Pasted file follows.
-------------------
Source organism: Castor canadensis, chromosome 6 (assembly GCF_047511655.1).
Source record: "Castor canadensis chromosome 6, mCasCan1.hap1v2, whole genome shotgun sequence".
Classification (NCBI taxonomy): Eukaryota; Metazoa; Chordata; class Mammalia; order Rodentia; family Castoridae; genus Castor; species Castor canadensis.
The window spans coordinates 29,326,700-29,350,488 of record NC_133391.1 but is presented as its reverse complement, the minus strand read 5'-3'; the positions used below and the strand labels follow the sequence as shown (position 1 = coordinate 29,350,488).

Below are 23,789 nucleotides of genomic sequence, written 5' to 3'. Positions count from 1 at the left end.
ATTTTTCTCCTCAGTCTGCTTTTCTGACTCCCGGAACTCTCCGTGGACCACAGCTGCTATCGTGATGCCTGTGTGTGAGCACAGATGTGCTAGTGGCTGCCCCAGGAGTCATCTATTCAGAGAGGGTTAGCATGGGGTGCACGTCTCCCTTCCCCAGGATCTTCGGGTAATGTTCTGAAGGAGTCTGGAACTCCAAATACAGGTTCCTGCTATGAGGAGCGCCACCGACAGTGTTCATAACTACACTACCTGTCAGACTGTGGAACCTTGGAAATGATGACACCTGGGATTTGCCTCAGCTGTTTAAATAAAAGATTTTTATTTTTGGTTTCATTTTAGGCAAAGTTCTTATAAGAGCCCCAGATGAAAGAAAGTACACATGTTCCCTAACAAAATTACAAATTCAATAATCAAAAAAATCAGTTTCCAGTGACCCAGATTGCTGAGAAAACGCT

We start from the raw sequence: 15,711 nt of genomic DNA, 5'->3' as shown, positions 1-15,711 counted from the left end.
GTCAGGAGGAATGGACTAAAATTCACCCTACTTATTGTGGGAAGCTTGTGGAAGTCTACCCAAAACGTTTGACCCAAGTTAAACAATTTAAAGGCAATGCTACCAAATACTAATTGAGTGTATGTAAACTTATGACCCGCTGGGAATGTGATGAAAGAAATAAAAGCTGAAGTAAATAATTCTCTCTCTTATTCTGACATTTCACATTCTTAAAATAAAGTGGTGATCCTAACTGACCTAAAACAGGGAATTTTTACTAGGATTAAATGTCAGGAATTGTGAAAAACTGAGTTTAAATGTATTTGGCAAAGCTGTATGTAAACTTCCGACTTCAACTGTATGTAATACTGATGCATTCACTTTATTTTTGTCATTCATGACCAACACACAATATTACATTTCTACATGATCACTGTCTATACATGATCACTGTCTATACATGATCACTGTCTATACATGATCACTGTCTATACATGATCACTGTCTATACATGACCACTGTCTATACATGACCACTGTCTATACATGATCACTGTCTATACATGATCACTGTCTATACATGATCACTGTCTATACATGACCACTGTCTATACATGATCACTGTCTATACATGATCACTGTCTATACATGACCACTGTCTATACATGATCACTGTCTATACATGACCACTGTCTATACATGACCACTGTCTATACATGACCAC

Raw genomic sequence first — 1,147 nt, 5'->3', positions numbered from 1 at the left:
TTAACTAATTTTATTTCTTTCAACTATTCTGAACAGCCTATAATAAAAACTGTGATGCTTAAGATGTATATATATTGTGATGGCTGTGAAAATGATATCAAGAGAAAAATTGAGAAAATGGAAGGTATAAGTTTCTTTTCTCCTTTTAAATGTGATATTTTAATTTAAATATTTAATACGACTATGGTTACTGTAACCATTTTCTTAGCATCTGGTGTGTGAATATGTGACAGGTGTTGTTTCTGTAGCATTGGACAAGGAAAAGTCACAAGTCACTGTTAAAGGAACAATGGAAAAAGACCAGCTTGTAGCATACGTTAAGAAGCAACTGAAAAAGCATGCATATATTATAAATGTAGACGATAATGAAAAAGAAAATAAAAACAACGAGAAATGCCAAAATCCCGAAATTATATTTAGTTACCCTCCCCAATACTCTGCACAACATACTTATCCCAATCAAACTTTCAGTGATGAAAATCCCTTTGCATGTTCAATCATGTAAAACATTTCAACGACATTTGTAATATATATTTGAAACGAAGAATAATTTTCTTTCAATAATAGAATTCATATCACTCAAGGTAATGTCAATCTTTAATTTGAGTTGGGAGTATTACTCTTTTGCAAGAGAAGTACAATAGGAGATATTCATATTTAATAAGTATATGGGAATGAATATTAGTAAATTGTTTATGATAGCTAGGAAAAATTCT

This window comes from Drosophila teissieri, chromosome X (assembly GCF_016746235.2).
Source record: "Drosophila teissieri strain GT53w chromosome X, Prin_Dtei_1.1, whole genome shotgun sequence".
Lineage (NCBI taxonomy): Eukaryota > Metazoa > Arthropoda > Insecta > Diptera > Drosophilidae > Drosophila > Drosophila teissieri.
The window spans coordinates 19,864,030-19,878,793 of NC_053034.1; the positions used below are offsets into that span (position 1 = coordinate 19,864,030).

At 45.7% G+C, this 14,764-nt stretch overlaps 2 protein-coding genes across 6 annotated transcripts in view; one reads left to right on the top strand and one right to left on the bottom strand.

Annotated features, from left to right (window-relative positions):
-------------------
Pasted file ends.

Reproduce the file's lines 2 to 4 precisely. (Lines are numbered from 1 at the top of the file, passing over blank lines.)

Source record: "Castor canadensis chromosome 6, mCasCan1.hap1v2, whole genome shotgun sequence".
Classification (NCBI taxonomy): Eukaryota; Metazoa; Chordata; class Mammalia; order Rodentia; family Castoridae; genus Castor; species Castor canadensis.
The window spans coordinates 29,326,700-29,350,488 of record NC_133391.1 but is presented as its reverse complement, the minus strand read 5'-3'; the positions used below and the strand labels follow the sequence as shown (position 1 = coordinate 29,350,488).